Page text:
I was really excited to see that our junior Senator has jumped on the bandwagon to transition Montana’s energy portfolio from fossil fuels to clean energy. This kind of leadership is exactly what’s required to help us meet the treaty’s ambitious goals for reducing carbon emissions.
I went over to the event web site, where I discovered that the conference will have a “fresh new look and perspective,” and that “energy professionals, policy and decision makers at all levels” will take “an all-encompassing look at Montana’s energy potential.”
This is exactly what we need!
If you’re a regular reader, you know there’s more to this post. Click to read what this conference is really about. Continue reading
Say what you will about President Obama’s decision last week to reject TransCanada’s bid to build the Keystone XL Pipeline, it brought unity to Montana’s elected leaders. They were unanimous in their displeasure.
In their bipartisan agreement they claim to be fighting for jobs and economic development, which is admirable, but they are failing to lead in a way that will point Montana to long-term energy viability. Continue reading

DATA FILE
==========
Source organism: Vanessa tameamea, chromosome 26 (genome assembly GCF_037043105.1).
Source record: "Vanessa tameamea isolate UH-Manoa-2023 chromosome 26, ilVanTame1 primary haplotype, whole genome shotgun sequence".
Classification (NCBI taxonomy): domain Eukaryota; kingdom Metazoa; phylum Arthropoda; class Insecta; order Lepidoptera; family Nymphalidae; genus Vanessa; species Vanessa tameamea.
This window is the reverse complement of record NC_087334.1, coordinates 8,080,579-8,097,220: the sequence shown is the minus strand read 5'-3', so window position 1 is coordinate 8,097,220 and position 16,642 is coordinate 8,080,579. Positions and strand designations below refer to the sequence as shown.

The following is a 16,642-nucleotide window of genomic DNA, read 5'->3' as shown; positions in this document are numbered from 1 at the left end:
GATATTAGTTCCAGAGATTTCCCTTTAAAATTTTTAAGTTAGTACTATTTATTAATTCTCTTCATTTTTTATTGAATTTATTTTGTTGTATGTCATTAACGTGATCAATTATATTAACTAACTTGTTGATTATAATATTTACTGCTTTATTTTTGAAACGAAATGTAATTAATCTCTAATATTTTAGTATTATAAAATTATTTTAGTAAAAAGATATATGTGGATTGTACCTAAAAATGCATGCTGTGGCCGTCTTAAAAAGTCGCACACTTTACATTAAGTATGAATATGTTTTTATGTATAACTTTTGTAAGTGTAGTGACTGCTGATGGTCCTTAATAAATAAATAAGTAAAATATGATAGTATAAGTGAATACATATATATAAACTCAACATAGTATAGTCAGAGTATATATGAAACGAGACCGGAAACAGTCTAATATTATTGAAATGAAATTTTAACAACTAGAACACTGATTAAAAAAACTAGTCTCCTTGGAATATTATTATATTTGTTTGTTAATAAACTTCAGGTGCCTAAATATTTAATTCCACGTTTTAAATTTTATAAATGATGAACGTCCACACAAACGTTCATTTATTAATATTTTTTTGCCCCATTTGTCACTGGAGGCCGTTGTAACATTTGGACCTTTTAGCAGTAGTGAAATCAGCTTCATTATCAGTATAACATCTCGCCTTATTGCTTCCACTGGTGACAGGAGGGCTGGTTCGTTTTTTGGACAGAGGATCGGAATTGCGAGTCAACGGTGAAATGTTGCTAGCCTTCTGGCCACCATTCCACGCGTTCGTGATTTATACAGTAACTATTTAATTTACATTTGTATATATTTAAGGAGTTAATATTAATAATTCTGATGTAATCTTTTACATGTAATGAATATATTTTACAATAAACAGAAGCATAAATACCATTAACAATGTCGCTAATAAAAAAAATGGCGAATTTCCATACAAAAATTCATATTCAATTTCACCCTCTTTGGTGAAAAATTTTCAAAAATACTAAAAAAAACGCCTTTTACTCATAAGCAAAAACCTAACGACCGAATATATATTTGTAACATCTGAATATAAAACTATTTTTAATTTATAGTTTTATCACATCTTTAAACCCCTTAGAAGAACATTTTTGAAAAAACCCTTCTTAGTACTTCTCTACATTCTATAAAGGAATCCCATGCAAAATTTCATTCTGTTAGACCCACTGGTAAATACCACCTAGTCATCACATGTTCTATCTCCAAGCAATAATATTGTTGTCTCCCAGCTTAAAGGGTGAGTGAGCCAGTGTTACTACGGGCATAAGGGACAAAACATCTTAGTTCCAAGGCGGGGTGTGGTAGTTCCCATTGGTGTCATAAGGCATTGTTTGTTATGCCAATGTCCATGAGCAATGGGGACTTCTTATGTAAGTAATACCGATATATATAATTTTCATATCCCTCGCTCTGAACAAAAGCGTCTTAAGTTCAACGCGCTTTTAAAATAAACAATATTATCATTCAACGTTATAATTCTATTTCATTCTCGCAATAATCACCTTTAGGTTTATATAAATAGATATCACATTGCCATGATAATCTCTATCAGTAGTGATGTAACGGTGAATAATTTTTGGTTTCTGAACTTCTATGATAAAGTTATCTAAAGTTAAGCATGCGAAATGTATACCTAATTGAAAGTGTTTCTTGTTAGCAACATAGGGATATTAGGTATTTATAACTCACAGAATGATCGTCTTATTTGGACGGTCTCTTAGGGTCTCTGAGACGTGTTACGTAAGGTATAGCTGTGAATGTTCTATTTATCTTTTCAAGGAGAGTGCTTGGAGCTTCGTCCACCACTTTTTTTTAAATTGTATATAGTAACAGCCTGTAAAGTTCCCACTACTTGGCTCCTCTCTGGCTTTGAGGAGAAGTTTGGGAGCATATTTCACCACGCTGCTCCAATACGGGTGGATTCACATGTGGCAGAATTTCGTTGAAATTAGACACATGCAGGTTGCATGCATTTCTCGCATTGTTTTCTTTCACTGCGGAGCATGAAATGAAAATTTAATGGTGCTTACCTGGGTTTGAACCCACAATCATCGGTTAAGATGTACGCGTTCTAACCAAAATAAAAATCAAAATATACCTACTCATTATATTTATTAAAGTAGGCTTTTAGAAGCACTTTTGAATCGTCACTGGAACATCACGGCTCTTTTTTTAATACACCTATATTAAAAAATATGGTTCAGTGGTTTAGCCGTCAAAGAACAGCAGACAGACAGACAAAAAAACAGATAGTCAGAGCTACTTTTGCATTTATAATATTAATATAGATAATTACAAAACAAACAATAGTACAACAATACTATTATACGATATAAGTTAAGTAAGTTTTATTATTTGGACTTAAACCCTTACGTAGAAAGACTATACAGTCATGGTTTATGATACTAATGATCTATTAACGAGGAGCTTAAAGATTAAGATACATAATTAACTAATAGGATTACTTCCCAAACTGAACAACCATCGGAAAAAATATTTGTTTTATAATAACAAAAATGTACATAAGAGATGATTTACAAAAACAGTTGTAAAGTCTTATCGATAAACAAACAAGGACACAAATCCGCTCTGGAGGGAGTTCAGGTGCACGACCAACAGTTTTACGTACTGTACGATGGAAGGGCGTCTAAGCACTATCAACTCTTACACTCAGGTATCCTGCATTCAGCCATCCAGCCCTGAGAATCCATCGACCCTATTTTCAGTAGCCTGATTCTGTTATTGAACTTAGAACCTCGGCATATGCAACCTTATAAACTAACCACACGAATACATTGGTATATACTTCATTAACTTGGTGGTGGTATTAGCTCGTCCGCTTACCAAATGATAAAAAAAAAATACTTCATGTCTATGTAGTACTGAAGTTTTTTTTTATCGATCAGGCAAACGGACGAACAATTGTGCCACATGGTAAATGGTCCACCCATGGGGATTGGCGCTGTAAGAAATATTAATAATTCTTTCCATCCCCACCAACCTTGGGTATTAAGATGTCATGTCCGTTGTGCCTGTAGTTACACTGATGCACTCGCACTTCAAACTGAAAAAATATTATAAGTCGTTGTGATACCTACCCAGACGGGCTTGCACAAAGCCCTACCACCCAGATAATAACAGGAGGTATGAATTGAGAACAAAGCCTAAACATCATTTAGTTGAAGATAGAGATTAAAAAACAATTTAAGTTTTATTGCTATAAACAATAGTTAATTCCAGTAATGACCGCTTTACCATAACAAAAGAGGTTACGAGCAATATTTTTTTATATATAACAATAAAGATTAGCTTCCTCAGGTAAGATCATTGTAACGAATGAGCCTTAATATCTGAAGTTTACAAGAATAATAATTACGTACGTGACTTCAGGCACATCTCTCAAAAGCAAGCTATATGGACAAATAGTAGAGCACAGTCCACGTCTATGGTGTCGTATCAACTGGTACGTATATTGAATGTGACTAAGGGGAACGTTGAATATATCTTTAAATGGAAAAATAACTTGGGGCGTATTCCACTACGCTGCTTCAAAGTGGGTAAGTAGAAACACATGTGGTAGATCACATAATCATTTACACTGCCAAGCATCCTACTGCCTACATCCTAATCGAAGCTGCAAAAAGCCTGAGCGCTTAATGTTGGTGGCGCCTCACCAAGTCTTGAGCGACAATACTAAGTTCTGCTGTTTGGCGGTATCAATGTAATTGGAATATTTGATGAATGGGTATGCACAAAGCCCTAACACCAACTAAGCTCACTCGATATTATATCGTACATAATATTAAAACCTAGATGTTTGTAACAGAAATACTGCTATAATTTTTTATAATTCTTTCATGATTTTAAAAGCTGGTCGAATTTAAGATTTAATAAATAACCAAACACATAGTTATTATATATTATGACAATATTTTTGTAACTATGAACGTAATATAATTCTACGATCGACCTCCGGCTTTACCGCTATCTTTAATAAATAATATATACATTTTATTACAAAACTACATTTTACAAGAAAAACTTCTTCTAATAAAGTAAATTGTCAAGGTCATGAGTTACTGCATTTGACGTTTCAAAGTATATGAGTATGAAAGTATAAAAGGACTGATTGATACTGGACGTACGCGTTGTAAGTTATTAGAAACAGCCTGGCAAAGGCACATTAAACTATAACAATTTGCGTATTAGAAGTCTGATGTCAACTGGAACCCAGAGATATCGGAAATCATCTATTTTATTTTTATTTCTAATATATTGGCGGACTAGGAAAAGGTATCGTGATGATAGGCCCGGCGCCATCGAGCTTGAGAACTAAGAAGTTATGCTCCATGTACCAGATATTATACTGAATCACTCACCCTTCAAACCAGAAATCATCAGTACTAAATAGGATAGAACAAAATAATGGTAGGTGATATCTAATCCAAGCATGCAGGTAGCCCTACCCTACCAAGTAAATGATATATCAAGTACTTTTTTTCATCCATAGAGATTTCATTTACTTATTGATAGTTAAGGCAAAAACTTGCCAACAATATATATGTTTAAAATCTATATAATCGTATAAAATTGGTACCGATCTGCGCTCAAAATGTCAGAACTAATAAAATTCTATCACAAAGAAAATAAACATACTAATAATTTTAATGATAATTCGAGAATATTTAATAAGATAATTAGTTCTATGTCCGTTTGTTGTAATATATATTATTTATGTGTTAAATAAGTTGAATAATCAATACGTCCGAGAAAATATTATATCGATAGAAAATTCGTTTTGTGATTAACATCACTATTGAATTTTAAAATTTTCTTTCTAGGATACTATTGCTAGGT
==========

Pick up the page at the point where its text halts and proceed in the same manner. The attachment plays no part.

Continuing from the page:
There was an interesting and unexpected editorial in this morning’s Billings Gazette, entitled “Montana can’t stake its future on coal.”
The central argument of the editorial is that US coal-fired power generation will continue to decline and be offset by an increase from renewable sources, so it makes no sense for Senator Daines and others to accuse the Administration of “killing coal,” as Daines did this week in Billings. Instead “Montana must look forward….We don’t want anyone to lose jobs, but in a dynamic economy jobs are lost and new jobs are created. Any Montana workers who will be displaced by changes in the coal and electrical industries deserve training and support to land good, new jobs.
“Montana’s leaders in government and business should host summits on energy diversification. Let’s figure out how to provide what energy customers want and how to best transition out of the energy they don’t want.”